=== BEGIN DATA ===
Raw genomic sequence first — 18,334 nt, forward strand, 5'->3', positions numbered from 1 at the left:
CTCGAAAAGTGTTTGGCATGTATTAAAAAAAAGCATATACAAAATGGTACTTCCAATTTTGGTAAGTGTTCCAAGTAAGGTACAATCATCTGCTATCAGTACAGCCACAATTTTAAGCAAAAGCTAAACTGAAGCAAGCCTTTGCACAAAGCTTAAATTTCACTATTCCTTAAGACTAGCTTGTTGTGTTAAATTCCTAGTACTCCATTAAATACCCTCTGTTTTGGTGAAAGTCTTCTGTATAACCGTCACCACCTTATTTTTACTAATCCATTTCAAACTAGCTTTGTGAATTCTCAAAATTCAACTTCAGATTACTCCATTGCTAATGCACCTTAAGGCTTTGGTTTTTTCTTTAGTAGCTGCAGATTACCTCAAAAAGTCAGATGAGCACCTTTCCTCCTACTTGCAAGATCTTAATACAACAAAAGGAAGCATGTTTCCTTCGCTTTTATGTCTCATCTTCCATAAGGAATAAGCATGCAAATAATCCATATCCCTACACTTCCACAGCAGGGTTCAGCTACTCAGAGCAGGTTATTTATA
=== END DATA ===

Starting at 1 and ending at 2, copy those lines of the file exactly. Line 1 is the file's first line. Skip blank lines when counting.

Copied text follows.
Raw genomic sequence first — 18,334 nt, forward strand, 5'->3', positions numbered from 1 at the left:
CTCGAAAAGTGTTTGGCATGTATTAAAAAAAAGCATATACAAAATGGTACTTCCAATTTTGGTAAGTGTTCCAAGTAAGGTACAATCATCTGCTATCAGTACAGCCACAATTTTAAGCAAAAGCTAAACTGAAGCAAGCCTTTGCACAAAGCTTAAATTTCACTATTCCTTAAGACTAGCTTGTTGTGTTAAATTCCTAGTACTCCATTAAATACCCTCTGTTTTGGTGAAAGTCTTCTGTATAACCGTCACCACCTTATTTTTACTAATCCATTTCAAACTAGCTTTGTGAATTCTCAAAATTCAACTTCAGATTACTCCATTGCTAATGCACCTTAAGGCTTTGGTTTTTTCTTTAGTAGCTGCAGATTACCTCAAAAAGTCAGATGAGCACCTTTCCTCCTACTTGCAAGATCTTAATACAACAAAAGGAAGCATGTTTCCTTCGCTTTTATGTCTCATCTTCCATAAGGAATAAGCATGCAAATAATCCATATCCCTACACTTCCACAGCAGGGTTCAGCTACTCAGAGCAGGTTATTTATA